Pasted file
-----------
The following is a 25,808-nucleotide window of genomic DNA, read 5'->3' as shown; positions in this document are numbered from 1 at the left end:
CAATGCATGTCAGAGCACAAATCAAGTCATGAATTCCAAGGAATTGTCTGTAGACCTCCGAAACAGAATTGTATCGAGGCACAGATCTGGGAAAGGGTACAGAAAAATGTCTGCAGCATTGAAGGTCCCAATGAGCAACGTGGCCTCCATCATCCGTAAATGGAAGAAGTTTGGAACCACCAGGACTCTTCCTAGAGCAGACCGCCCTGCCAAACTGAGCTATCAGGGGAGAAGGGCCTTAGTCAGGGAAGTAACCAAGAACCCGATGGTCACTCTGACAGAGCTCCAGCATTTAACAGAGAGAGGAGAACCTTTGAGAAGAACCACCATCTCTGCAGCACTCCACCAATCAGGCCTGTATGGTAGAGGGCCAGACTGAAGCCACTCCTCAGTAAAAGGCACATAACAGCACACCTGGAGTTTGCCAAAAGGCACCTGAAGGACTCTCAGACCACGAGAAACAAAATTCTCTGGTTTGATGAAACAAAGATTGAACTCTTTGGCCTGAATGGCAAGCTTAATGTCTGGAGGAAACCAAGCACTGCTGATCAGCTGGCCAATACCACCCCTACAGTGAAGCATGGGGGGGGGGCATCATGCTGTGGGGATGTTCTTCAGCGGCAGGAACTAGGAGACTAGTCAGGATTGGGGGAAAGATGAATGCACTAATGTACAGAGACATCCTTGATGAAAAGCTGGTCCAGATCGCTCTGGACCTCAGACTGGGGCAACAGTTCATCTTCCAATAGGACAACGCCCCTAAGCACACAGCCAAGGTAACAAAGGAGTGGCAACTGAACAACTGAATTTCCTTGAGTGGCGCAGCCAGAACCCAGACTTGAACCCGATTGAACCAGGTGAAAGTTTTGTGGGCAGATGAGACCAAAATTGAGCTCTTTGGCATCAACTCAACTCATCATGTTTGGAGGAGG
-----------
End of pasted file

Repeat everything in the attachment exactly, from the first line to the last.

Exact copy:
The following is a 25,808-nucleotide window of genomic DNA, read 5'->3' as shown; positions in this document are numbered from 1 at the left end:
CAATGCATGTCAGAGCACAAATCAAGTCATGAATTCCAAGGAATTGTCTGTAGACCTCCGAAACAGAATTGTATCGAGGCACAGATCTGGGAAAGGGTACAGAAAAATGTCTGCAGCATTGAAGGTCCCAATGAGCAACGTGGCCTCCATCATCCGTAAATGGAAGAAGTTTGGAACCACCAGGACTCTTCCTAGAGCAGACCGCCCTGCCAAACTGAGCTATCAGGGGAGAAGGGCCTTAGTCAGGGAAGTAACCAAGAACCCGATGGTCACTCTGACAGAGCTCCAGCATTTAACAGAGAGAGGAGAACCTTTGAGAAGAACCACCATCTCTGCAGCACTCCACCAATCAGGCCTGTATGGTAGAGGGCCAGACTGAAGCCACTCCTCAGTAAAAGGCACATAACAGCACACCTGGAGTTTGCCAAAAGGCACCTGAAGGACTCTCAGACCACGAGAAACAAAATTCTCTGGTTTGATGAAACAAAGATTGAACTCTTTGGCCTGAATGGCAAGCTTAATGTCTGGAGGAAACCAAGCACTGCTGATCAGCTGGCCAATACCACCCCTACAGTGAAGCATGGGGGGGGGGCATCATGCTGTGGGGATGTTCTTCAGCGGCAGGAACTAGGAGACTAGTCAGGATTGGGGGAAAGATGAATGCACTAATGTACAGAGACATCCTTGATGAAAAGCTGGTCCAGATCGCTCTGGACCTCAGACTGGGGCAACAGTTCATCTTCCAATAGGACAACGCCCCTAAGCACACAGCCAAGGTAACAAAGGAGTGGCAACTGAACAACTGAATTTCCTTGAGTGGCGCAGCCAGAACCCAGACTTGAACCCGATTGAACCAGGTGAAAGTTTTGTGGGCAGATGAGACCAAAATTGAGCTCTTTGGCATCAACTCAACTCATCATGTTTGGAGGAGG